'So much in return' Conway woman's mission is to find a need, then fill itREAD ONLINE
Conway developer restores, repurposes downtown buildingsOriginally Published December 2, 2012 at 12:00 a.m.
Updated November 30, 2012 at 12:09 p.m.
Conway developer George Covington Sr. has purchased several buildings over the years to renovate. His latest projects are refurbishing buildings at 1028 and 1030 Front St. for retail spaces. One will become a wedding business and the other a nutrition club. His office at Covington Roofing and Sheet Metal Co. is also on Front Street, and he owns most of the buildings on the block.
CONWAY Another piece of downtown Conway is getting the Covington touch.
Developer George Covington Sr. purchased two buildings on Front Street and is renovating them for incoming businesses — one wedding and one nutrition business.
“The front was about to fall out of one of them; there were animals in there,” Covington said. “We bought it from an estate that had it.”
The buildings at 1028 and 1030 Front St. were owned by the late Herbie Wilcox, a friend of his, Covington said.
Wilcox died in 2010 and formerly owned Central Arkansas Promotions, which was in both spaces for a time, before renting one building to another business and operating in the other, Covington said.
He said Wilcox moved to Louisiana, leaving the buildings vacant for about six years.
“It took me over a year to get those two buildings,” Covington said. “Herbie’s sat there all that time, and I walked by it so many times, and finally, I made up my mind. I said so much could be done with this, and nobody’s going to touch it with a 10-foot pole. I can do this.”
Covington owns most of the block now.
“I used to buy a building over here, a building over there,” Covington said, but he became frustrated when building owners didn’t always want to improve their properties.
“It’s easier for me to own a whole block,” he said.
Covington’s Roofing and Sheet Metal Co. office is on the west side of Front Street, where it has been since 1923. In 2011, Covington purchased the former Log Cabin Democrat building across the street, gutted it and updated it. Tenants include a church and Blackbird Academy of Arts.
He said that complex is a nice complement to Irby Dance Studio, across the street in the corner building that he does not own and adjacent to his latest acquisitions.
Tammy Spand of Conway will open A Wedding Palooza and Events at 1030 Front St., a business that she started in April in her home. She said Jan. 15 is the target date to move into the building.
Covington said the wide-open interior is almost 2,500 square feet and features original brick on the walls.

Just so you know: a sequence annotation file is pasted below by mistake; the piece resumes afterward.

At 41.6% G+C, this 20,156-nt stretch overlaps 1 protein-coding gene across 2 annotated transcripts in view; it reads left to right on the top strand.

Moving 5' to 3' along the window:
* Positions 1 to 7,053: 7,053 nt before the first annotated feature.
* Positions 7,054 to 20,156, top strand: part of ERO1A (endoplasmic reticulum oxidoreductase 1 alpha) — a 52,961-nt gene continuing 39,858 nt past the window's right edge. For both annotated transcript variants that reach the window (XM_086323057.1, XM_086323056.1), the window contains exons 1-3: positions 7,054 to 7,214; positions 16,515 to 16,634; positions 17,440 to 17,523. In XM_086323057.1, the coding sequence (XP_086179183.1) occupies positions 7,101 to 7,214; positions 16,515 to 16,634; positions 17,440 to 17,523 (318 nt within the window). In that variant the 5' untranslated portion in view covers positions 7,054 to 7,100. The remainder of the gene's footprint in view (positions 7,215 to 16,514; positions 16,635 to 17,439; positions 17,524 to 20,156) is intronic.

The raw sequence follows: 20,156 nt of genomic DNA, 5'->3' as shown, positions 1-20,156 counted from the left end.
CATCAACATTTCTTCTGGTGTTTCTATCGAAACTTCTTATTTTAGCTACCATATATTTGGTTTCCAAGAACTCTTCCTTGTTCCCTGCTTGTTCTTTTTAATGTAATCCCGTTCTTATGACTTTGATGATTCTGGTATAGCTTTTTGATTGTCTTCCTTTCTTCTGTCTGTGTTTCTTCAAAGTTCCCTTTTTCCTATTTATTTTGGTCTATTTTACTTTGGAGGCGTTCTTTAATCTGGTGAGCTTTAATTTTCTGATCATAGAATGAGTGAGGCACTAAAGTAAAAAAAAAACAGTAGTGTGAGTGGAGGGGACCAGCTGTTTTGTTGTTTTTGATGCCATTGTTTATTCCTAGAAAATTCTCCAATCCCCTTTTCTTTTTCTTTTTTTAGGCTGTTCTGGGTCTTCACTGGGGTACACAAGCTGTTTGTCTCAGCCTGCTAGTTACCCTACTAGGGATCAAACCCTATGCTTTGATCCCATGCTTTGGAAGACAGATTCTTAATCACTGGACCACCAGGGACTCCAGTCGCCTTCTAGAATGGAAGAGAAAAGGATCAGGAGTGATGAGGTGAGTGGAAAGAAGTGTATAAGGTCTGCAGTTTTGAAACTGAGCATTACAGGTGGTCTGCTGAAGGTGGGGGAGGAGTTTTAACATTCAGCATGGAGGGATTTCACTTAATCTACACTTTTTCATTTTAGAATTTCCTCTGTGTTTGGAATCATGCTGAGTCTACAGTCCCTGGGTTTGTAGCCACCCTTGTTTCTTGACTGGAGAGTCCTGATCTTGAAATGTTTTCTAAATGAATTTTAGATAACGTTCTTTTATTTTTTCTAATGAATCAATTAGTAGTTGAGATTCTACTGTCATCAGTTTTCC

“I grew up here — I’m originally from Conway,” Spand said.
She lived in Morrilton for 16 years.
“I moved off and came back and opened up downtown because it’s just my childhood home. I know it’s a good district — they have Toad Suck Daze downtown and have a lot of traffic in that area.”
Her business includes wedding and other event planning, wedding-dress rentals, and she may add new wedding dresses to her inventory.
“I’m just going to see where it takes off,” she said.
The other building, approximately 1,900 square feet, is being leased by Cindy Ballard of Conway, who said she will open a nutrition club.
It is tentatively named Toadally Nutrition, she said.
“Nutrition clubs are new to Arkansas,” Ballard said. She mentioned clubs in Rogers, Fayetteville, Texarkana and Hope.
She said the business will include a smoothie bar, and daily memberships will be sold. People may get a smoothie or energy tea, she said, and participate in any class offered that day.
“We’re eventually going to have Zumba classes, small classes,” she said.
Weight-loss challenges will be conducted, she said, adding that the club is for people wanting to lose, gain or maintain weight.
“I’m a stay-at-home mom because I have a special-needs child, so this is something I can do,” she said.
“We’re hoping to be in and start the first full week of January.”
Covington said records don’t show the age of the two buildings.
“I’ve been down here my whole life, and they were old when I was a kid — I’d say they’re somewhere between 75 and 100 years old,” he said.
Covington also totally revamped the old Plunkett-Jarrell Grocer Co. building on Front Street, one of his favorite projects, because he remembered the store from his childhood. It’s brand-new inside, except for the beam and wood trusses he kept for a vintage feel.
When Covington finishes with his most recent project, the buildings will be another point of pride for downtown, said Kim Williams, director of the Conway Downtown Partnership.
“As always, we’re very excited about any preservation project, and that project has been in the making for quite some time,” she said.
Williams said Covington is working with the Arkansas Historic Preservation Program to keep the historic integrity of the buildings.
“That’s the key to these revitalization projects — keeping the old spirit, if you will,” she said.
She said the goal of the downtown partnership is to make Front Street the entertainment district.
“Anytime we have a storefront like that revitalized, it’s one more step in the right direction. Our hope is to have that whole street filled with vibrant storefronts. It helps everyone,” Williams said.
Covington said the Front Street properties are in a well-lit area, which is often busy with community members and children taking art and dance lessons.
“It’s a good feeling,” he said.
Senior writer Tammy Keith can be reached at (501) 327-0370 or email@example.com.